A few days before Christmas, I lost my beloved friend of 15 ½ years.
Eamon was a black and white cat I took off the street. We lived together in four (4) different places. When I took him in, I was living in a 547-sq-ft apartment. I subsequently moved to a second apartment with double that space, and then a third with a little more space, and finally I bought a home where we lived together for the last 8 1/3 years of his life.
I could tell you stories about Eamon, many stories. I could tell you about how I named him after the first president of Ireland, Eamon de Valera, as my family has deep Irish roots (my sons are named Shannon Michael and Patrick Seamus). I could tell how Eamon had a unique way of cuddling, how he would jump up into bed and kind of sit down on his haunches in the space between my right arm and right side of my body, just under my shoulder, and look at me and purr. I could tell you that when I cleaned the house, moving his food and water containers to get at accumulated dust and dirt on the dining room floor, how he always had to rearrange them so that they were on the floor just so.
But what I need to tell you is how his last days were spent. I need to tell this because as I’ve reflected on this time, I’ve come to realize what a gift God gave to us – to me and to Eamon.
Eamon started limping the day before Thanksgiving. My son Patrick, who was down visiting me for the holiday, went with me when I took Eamon to the vet’s office. The doctor there completely misdiagnosed his condition, giving me antibiotics and pain medication that made Eamon so sick he couldn’t eat and was about to shut down. I stopped this medicine when I realized it wasn’t helping him, and I took him to another doctor. This vet was able to help Eamon feel good enough to eat and drink again, and helped him get back a little of his old self.
But at more than 16 and a half years of age (I took Eamon in when he was somewhere in the neighborhood of a year old), Eamon’s body was simply worn out. We tried sub-cutaneous fluids, appetite stimulants, but things weren’t going well. I worked from home on days that I could and on days I couldn’t I made sure he ate and drank enough and was comfortable before I left, and I would break away from work as soon as I could manage and return home to him.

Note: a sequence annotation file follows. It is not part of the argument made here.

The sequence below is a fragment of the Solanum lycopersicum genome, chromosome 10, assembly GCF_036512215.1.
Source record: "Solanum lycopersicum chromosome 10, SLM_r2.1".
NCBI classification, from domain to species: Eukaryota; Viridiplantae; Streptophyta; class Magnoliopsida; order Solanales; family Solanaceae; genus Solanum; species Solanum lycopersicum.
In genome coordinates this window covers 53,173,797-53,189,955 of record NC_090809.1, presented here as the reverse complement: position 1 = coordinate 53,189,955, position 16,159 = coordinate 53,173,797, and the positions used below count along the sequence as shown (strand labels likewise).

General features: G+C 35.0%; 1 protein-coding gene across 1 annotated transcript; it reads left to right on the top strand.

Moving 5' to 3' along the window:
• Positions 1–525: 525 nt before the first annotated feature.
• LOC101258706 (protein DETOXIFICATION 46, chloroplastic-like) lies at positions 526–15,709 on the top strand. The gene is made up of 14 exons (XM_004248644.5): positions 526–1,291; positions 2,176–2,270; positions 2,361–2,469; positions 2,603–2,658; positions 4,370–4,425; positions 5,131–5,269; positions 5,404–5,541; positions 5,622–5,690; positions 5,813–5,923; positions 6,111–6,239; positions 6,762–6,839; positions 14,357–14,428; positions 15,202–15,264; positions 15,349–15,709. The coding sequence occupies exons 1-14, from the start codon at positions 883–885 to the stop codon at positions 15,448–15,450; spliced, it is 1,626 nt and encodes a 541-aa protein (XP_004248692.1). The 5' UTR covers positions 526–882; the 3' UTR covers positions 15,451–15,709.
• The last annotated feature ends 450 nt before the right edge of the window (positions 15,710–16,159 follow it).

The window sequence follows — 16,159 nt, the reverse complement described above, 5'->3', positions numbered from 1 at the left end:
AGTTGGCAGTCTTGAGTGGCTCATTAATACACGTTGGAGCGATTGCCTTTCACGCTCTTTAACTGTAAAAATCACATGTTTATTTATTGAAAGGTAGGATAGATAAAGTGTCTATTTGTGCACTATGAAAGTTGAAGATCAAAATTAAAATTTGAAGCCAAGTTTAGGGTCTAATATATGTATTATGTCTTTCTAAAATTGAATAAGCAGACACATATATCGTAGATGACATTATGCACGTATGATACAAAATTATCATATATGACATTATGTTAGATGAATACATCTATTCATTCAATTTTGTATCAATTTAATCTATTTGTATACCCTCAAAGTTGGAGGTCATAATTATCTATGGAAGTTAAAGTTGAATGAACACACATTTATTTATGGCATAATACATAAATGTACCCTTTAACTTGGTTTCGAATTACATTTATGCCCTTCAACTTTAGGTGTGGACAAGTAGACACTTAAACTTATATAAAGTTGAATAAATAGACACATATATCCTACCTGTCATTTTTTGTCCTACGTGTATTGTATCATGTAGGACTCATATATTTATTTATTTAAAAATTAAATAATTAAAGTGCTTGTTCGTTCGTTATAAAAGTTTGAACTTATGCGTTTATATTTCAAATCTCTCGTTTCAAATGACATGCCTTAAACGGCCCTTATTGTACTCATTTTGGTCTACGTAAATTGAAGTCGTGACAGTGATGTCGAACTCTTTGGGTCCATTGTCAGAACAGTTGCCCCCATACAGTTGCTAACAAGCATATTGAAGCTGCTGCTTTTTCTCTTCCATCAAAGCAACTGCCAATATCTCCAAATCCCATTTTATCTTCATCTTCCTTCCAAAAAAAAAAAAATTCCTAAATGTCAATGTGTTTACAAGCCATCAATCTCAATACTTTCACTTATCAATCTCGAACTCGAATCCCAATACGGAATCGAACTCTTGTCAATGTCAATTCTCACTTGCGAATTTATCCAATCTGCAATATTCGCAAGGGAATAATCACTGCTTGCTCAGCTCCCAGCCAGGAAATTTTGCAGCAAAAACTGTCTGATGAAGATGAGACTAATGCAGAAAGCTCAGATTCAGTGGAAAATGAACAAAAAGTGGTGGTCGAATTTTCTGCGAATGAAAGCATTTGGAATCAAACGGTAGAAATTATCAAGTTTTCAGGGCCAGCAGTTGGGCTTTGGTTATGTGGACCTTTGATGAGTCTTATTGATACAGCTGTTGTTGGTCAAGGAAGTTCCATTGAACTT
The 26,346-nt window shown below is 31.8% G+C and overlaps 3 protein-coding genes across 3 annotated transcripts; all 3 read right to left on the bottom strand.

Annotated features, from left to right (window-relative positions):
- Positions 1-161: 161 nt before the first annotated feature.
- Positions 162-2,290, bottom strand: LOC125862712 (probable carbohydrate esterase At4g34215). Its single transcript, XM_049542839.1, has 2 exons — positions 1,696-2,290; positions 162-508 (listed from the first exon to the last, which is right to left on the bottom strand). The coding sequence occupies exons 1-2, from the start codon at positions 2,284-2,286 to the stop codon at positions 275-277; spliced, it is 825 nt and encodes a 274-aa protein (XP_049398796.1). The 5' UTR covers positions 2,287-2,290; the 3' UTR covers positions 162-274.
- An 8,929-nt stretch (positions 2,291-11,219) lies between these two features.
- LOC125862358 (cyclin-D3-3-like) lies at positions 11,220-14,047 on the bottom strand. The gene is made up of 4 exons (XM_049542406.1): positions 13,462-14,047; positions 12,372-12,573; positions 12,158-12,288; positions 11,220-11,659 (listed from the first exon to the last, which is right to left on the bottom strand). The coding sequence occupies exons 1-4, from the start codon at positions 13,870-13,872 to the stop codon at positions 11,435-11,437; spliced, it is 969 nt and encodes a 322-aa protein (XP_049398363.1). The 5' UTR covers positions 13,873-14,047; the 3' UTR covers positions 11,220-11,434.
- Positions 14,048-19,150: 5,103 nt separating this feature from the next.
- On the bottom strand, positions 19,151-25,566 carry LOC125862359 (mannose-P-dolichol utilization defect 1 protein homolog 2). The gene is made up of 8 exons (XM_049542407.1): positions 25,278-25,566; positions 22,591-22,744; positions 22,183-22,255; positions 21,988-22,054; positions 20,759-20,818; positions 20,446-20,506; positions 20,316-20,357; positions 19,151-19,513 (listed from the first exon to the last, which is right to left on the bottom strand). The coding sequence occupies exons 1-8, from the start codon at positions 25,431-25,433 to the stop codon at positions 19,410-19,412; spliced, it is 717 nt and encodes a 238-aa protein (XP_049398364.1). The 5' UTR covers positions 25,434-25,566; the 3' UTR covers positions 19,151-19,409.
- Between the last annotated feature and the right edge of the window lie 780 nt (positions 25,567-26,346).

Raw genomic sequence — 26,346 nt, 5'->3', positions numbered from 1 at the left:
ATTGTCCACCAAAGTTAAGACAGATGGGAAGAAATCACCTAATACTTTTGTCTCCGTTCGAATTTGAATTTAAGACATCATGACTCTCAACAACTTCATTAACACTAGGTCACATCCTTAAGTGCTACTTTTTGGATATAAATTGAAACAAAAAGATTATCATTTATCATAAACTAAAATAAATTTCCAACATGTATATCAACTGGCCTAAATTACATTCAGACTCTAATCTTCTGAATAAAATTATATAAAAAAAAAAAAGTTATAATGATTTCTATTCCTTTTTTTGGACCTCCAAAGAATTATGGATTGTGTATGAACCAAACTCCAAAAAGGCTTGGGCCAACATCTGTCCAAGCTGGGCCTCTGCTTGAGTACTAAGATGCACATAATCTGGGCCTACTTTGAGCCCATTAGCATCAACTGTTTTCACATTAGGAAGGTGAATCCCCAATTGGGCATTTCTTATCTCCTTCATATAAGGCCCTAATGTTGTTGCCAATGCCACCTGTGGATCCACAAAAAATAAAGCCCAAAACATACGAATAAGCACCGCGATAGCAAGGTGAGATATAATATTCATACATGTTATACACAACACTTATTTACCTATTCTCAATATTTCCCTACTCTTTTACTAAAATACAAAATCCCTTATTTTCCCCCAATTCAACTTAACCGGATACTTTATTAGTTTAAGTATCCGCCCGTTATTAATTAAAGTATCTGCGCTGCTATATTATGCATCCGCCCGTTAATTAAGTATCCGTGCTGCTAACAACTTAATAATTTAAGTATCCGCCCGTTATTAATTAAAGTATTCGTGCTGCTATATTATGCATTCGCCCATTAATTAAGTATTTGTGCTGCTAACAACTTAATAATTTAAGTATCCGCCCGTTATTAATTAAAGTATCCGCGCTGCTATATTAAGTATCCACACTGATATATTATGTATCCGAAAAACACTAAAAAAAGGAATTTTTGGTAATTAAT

In the last few days of his life, I fed him baby food from a spoon, and carried water in a cup for him to drink. When he finally would no longer take food or water, I knew he wouldn’t be with me much longer. His breathing had become shallower and more rapid.
Eamon passed away at home with me at his side, loving him and talking to him, on December 21, 2016. His body simply could not go on any further. He left Earth to go to the place God made for pets in Heaven.
As I’ve reflected on this loss, still fresh as I write this, I have come to realize that our last days together are a treasure I was given by God that will always remain inside of me, in my heart. Life ends in this world. Love doesn’t. Even the love of a man for his cat. God gave me the opportunity to love Eamon by caring for him, by being at his side, by fighting to keep him with me, alive. I had the opportunity to tell both Eamon and God in this that I valued the gift of this loving pet, that he mattered to me, and that I would suffer at his side as he wound his way down to dying.
During a time of suffering, when death is imminent, we want it all to end. We want our loved one to no longer suffer. That is natural. I faced the same thing with both of my parents, as they died, their bodies failing. I was able to demonstrate my love for them as well by being at their side.
Eamon’s death brought all of that back to me as well, and helped confirm to me how God graces us in those last, trying moments. They are moments not wanted, not desired, but valuable to what makes us human, what makes us children of God. They give us the chance to walk with God in the life of a beloved one and care and suffer with them.
I will miss my Eamon for a long time. I am not ready to get another cat. It will take time for me to grieve my loss of him, and that is another way for me to honor him.
But I will also continually thank God for His gift of Eamon, for the mercy He showed us both in letting me be by Eamon’s side as he died a peaceful, natural death in his home. And I will thank God for the memories I have of my beloved pet, and relish the confident assurance that I will see Eamon again when it is my time to go home to God.